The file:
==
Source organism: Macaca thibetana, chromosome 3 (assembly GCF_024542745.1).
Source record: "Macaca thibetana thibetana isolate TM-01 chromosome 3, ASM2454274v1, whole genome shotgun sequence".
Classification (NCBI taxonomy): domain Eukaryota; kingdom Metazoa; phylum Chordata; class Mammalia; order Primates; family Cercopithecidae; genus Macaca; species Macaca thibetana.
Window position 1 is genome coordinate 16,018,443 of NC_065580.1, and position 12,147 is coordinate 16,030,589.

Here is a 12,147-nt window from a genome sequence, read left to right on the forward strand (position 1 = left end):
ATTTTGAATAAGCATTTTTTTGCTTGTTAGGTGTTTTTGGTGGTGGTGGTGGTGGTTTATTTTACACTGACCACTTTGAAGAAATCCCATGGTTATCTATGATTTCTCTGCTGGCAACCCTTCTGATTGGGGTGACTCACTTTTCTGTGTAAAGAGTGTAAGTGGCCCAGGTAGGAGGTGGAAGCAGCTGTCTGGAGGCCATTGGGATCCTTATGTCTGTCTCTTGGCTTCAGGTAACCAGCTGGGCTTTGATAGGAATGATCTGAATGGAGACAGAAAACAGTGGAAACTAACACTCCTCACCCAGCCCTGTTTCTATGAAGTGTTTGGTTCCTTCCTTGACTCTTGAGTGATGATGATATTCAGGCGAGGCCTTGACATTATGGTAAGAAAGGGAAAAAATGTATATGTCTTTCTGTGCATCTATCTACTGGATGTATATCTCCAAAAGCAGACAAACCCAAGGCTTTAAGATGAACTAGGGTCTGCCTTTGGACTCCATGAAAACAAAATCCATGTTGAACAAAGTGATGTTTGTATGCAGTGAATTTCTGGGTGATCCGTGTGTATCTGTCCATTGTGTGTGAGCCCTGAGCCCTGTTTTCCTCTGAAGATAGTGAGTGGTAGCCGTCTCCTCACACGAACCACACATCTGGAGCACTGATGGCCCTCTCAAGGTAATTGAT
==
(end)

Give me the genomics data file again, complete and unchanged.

Source organism: Macaca thibetana, chromosome 3 (assembly GCF_024542745.1).
Source record: "Macaca thibetana thibetana isolate TM-01 chromosome 3, ASM2454274v1, whole genome shotgun sequence".
Classification (NCBI taxonomy): domain Eukaryota; kingdom Metazoa; phylum Chordata; class Mammalia; order Primates; family Cercopithecidae; genus Macaca; species Macaca thibetana.
Window position 1 is genome coordinate 16,018,443 of NC_065580.1, and position 12,147 is coordinate 16,030,589.

Here is a 12,147-nt window from a genome sequence, read left to right on the forward strand (position 1 = left end):
ATTTTGAATAAGCATTTTTTTGCTTGTTAGGTGTTTTTGGTGGTGGTGGTGGTGGTTTATTTTACACTGACCACTTTGAAGAAATCCCATGGTTATCTATGATTTCTCTGCTGGCAACCCTTCTGATTGGGGTGACTCACTTTTCTGTGTAAAGAGTGTAAGTGGCCCAGGTAGGAGGTGGAAGCAGCTGTCTGGAGGCCATTGGGATCCTTATGTCTGTCTCTTGGCTTCAGGTAACCAGCTGGGCTTTGATAGGAATGATCTGAATGGAGACAGAAAACAGTGGAAACTAACACTCCTCACCCAGCCCTGTTTCTATGAAGTGTTTGGTTCCTTCCTTGACTCTTGAGTGATGATGATATTCAGGCGAGGCCTTGACATTATGGTAAGAAAGGGAAAAAATGTATATGTCTTTCTGTGCATCTATCTACTGGATGTATATCTCCAAAAGCAGACAAACCCAAGGCTTTAAGATGAACTAGGGTCTGCCTTTGGACTCCATGAAAACAAAATCCATGTTGAACAAAGTGATGTTTGTATGCAGTGAATTTCTGGGTGATCCGTGTGTATCTGTCCATTGTGTGTGAGCCCTGAGCCCTGTTTTCCTCTGAAGATAGTGAGTGGTAGCCGTCTCCTCACACGAACCACACATCTGGAGCACTGATGGCCCTCTCAAGGTAATTGAT